An Interview with AudioFun


Introduce yourself – what’s your name, where are you from?


My name is Matt Corry. I’m originally from Ireland, but now live in Manchester, UK.


What does AudioFun mean?


I genuinely can’t remember where it came from or how it came about! It’s memorable though.


So, tell us about how you first faced music and developed your aspiration to make it?


I was always in to Dance music from a young age, but only decided it was something I wanted to pursue when I was 17. There was a festival in Ireland called Hi:Fi – it was the first proper Dance event that I went to and seeing the reactions people like Marco V and Eddie Halliwell got just solidified that it was something that I wanted to do. I started dabbling in production shortly after that, but didn’t fully start focusing on it until I turned 21.


What were you most influential music acts when your musical journey started?


Marco V, Sander van Doorn and Eddie Halliwell were the three DJs I absolutely idolised when I started. Back then I was in to Trance, that’s what they were all playing at the time. As I got older I started to get in to big room/progressive stuff and their sound went that way too. I still look up to all three now!


What was your first big break musically, when a career become a feasible idea?


I signed my first EP to Fatboy Slim’s “Southern Fried Records” and it took me a few days to come to terms with it! Around the same time I’d a few tracks getting plays on BBC Radio 1 specialist shows. It made it all real and from then I believed it could be a viable career.


What’s the most memorable day of your music life so far?


There’s been so many! I do some pop production/ghost engineering and one of the tracks I did went number 1 in a few European countries in May, that was a bit mental! Although probably even more memorable was when I signed the publishing deal with Imagem last month. They look after material by Daft Punk, Rihanna, Madonna and loads more. Crazy to think I’m a part of the roster.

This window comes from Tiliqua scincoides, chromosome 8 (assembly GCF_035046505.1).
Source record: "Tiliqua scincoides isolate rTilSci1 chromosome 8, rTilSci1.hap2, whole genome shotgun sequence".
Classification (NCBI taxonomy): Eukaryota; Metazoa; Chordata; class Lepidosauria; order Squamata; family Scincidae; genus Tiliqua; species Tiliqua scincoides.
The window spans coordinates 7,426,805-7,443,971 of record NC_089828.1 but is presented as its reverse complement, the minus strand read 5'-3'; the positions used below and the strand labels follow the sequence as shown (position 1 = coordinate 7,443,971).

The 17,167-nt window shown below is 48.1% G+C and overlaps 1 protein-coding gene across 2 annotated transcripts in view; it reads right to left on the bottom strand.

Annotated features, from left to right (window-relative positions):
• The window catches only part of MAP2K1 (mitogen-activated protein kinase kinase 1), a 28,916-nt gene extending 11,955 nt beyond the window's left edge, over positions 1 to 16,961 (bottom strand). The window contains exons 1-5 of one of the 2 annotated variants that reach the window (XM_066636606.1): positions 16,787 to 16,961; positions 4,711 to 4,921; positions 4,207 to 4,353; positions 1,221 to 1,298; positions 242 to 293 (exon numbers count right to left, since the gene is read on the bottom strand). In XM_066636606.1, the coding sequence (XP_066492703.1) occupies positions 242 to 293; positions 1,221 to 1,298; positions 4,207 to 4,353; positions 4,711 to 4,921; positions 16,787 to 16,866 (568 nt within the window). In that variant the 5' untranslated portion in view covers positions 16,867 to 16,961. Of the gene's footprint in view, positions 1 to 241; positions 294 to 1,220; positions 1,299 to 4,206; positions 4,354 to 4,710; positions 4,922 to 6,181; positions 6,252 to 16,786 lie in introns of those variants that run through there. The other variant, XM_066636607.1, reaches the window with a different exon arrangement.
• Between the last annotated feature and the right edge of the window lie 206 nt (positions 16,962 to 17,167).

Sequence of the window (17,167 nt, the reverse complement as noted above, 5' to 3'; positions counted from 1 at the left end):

Where is the AudioFun sound right now and what’s influencing your music taste in 2012?


I’m really into the big room sound at the minute as that’s the vibe of my productions. Pretty much anything coming out on Size or Revealed goes straight on to my USB, although my favourite production act at the minute is Dada Life. Their stuff is amazing, both musically and sonically.


Tell us about your current and planned future projects?


I’m currently signed to Vicious Recordings and all of my originals are going out with them. They’ve previous releases from Avicii, Tiesto, Dirty South, Michael Woods, Chuckie etc, so it really is the perfect label for me to be on. My next single “Come Together” featuring vocalist Sean Delase is out early November but I’ve got the next three singles after that already wrapped up! I’m also working on a collaboration with my good friend Reuben Keeney too, so I’m also looking forward to getting that finished up.


Where’s you favourite place on earth and why?


NEW YORK! I never fail to be amazed by the city. It’s where I ultimately want to end up.


Talk us through your studio set up.


It’s SUPER basic. All software based. I produce on Ableton and Logic, a Focusrite sound card and a set of KRK RP8 monitors. I use all of the standard VSTs but mostly Sylenth and Massive – they’re the ones I find easiest to customise and build patches with from scratch. I use the Waves plugins for mastering and mixing down. Their compressors are the best around!


What are your favourite tools in the studio?


Sausage Fattener. I’ve no idea how it works but I just know that it works, amazingly! Everything sounds fatter and louder without distorting.


If you could invent one new tool for music production what would it be?


A vocalist speeder-upper. Yes, that will be the technical term. I work super fast in the studio so I spend a lot of time waiting for vocalists. This would help.


You’re on an island for the rest of your life with three songs online, what are they?


Any three songs from the new XX album. Every single song is phenomenal.



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